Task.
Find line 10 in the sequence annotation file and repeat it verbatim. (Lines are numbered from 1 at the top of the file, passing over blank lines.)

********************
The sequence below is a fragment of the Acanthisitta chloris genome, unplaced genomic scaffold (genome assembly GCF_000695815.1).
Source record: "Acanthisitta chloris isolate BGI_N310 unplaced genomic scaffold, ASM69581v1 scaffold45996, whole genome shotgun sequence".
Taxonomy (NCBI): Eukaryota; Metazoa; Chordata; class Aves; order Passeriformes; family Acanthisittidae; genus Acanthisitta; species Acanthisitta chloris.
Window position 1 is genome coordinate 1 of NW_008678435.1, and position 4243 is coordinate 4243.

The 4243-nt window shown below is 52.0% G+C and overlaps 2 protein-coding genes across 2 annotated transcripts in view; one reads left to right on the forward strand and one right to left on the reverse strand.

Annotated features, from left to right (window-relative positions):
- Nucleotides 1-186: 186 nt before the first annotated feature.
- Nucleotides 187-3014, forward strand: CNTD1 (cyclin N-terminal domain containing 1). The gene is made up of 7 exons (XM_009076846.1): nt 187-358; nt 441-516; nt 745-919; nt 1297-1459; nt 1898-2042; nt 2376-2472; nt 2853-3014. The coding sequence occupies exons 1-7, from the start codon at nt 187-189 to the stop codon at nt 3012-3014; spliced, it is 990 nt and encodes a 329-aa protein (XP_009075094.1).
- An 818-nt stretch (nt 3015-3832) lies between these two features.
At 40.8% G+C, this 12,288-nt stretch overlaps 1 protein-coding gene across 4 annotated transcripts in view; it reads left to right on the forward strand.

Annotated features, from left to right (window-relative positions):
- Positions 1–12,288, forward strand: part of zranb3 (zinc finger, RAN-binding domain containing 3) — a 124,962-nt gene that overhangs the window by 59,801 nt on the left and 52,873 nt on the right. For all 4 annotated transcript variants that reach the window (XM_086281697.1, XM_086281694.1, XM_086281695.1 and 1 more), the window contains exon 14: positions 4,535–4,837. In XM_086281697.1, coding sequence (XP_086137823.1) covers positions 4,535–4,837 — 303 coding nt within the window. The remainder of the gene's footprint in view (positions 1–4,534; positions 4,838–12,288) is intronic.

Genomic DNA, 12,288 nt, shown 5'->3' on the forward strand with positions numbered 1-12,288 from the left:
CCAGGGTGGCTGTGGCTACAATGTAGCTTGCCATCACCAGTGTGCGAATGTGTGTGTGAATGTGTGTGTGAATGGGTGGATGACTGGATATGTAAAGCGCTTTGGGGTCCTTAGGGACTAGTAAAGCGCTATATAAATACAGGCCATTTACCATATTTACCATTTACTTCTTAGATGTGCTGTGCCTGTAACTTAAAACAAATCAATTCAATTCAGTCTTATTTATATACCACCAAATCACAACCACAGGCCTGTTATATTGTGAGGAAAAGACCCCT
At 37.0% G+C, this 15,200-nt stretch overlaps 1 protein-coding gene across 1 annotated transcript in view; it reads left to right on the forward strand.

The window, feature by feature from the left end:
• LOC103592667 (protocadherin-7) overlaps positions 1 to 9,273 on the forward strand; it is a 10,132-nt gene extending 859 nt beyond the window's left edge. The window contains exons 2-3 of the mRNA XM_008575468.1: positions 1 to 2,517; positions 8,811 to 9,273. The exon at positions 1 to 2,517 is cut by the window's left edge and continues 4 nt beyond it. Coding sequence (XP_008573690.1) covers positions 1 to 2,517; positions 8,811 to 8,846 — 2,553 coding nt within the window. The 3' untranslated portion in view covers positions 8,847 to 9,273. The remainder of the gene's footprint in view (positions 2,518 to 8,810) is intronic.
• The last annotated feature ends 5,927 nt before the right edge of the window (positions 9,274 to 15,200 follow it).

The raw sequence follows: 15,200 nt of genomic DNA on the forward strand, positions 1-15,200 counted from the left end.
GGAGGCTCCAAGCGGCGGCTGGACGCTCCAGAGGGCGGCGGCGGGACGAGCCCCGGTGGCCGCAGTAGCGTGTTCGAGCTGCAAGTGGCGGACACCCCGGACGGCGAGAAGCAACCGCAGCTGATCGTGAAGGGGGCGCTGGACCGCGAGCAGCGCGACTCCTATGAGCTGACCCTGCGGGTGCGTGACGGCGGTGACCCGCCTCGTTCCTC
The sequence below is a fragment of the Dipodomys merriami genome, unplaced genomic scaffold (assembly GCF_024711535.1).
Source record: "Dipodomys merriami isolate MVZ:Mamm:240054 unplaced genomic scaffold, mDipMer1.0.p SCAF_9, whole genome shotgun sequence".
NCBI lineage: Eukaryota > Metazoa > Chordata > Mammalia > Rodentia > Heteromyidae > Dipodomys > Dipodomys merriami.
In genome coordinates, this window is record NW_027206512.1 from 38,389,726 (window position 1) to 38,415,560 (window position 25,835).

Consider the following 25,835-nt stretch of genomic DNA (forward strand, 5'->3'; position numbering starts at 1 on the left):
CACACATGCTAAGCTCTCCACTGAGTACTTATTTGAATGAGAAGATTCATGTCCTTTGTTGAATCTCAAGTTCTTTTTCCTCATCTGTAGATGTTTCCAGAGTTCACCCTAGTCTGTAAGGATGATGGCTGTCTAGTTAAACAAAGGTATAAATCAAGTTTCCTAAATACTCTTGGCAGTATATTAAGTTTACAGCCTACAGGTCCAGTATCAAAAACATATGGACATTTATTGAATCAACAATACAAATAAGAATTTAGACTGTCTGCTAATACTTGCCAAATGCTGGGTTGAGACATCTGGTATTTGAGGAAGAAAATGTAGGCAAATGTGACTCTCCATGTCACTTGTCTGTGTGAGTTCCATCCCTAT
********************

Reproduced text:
At 40.8% G+C, this 12,288-nt stretch overlaps 1 protein-coding gene across 4 annotated transcripts in view; it reads left to right on the forward strand.